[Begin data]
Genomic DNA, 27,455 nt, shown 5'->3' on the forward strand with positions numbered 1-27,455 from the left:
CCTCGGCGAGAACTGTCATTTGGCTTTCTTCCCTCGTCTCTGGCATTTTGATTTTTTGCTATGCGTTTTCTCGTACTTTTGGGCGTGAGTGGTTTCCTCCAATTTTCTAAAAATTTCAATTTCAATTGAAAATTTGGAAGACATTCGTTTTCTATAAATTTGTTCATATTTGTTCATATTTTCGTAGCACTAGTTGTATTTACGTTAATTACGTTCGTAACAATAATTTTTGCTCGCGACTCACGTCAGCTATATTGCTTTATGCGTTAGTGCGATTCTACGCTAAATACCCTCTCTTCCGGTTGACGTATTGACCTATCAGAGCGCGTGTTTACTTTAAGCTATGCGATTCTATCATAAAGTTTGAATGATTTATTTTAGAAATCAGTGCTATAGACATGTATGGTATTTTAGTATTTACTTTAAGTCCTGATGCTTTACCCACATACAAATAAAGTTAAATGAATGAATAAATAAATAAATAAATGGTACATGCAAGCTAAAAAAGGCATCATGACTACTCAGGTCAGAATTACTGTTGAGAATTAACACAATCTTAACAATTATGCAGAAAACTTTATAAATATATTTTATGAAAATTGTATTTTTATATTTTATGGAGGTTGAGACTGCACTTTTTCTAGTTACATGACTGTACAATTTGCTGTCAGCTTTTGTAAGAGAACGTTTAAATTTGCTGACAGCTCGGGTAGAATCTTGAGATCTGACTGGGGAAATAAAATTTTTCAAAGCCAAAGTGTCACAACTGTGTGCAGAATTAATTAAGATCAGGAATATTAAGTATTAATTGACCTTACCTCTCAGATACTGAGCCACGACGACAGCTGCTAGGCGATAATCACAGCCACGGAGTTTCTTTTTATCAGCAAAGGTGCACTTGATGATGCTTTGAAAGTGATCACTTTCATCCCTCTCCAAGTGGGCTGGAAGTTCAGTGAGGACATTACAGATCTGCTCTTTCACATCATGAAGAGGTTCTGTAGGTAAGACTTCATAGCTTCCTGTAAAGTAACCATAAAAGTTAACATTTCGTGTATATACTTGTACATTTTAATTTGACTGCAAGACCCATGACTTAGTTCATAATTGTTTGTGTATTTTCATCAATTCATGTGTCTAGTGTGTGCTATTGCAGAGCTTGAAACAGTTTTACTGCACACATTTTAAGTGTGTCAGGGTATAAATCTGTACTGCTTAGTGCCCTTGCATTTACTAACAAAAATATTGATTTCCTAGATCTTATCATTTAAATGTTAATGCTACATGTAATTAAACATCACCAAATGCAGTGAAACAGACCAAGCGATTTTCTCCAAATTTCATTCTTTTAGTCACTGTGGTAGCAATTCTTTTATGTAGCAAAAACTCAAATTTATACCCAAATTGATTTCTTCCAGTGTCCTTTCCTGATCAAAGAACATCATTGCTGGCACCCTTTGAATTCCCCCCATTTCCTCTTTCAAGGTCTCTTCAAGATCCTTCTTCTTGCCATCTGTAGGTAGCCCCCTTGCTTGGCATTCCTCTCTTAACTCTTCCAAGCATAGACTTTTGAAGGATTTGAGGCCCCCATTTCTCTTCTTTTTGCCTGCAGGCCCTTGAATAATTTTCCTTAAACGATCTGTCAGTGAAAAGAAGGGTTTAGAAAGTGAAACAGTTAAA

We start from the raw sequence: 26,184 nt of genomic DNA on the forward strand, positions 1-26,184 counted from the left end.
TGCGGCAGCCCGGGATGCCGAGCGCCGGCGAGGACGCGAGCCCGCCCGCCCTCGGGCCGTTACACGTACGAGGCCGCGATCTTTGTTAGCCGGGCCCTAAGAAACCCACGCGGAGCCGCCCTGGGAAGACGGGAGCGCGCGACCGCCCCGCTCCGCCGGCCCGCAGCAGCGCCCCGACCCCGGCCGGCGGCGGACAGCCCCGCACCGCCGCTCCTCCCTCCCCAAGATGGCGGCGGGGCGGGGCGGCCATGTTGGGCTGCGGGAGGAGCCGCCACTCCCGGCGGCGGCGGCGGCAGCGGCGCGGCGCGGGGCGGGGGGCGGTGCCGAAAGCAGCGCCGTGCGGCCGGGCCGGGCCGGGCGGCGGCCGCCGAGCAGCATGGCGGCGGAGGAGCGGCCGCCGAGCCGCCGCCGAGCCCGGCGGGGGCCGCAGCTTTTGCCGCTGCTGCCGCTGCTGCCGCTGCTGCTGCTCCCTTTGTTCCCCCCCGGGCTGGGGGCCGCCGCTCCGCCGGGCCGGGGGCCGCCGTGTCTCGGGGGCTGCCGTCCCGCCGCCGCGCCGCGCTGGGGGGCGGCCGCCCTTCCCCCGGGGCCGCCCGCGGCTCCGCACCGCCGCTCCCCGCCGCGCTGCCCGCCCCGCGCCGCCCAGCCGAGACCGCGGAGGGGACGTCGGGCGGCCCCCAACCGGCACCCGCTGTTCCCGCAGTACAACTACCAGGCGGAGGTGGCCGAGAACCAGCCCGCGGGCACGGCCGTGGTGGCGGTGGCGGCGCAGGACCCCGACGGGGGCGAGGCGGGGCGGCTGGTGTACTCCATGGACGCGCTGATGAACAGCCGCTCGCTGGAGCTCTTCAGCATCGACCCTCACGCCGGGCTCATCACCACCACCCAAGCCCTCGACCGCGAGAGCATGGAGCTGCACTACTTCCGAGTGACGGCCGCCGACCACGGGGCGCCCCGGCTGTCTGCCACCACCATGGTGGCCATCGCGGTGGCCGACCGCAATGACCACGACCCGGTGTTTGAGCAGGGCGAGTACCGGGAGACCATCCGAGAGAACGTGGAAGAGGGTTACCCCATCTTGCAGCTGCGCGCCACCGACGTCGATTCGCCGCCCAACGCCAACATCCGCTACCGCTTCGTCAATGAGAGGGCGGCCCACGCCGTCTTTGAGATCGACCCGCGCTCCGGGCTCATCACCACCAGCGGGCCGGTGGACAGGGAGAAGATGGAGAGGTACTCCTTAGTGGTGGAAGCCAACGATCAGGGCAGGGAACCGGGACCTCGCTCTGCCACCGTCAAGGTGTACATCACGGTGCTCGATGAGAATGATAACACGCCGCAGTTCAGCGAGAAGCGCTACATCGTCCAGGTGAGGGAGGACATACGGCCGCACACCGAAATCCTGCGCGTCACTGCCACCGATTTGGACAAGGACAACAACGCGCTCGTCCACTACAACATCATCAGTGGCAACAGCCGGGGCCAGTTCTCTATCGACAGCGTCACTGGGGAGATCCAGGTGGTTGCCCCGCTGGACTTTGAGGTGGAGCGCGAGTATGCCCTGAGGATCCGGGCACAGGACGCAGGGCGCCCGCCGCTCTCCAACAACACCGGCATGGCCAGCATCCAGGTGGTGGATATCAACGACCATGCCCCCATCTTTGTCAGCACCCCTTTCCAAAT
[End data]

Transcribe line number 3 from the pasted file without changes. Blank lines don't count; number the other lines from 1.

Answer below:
We start from the raw sequence: 26,184 nt of genomic DNA on the forward strand, positions 1-26,184 counted from the left end.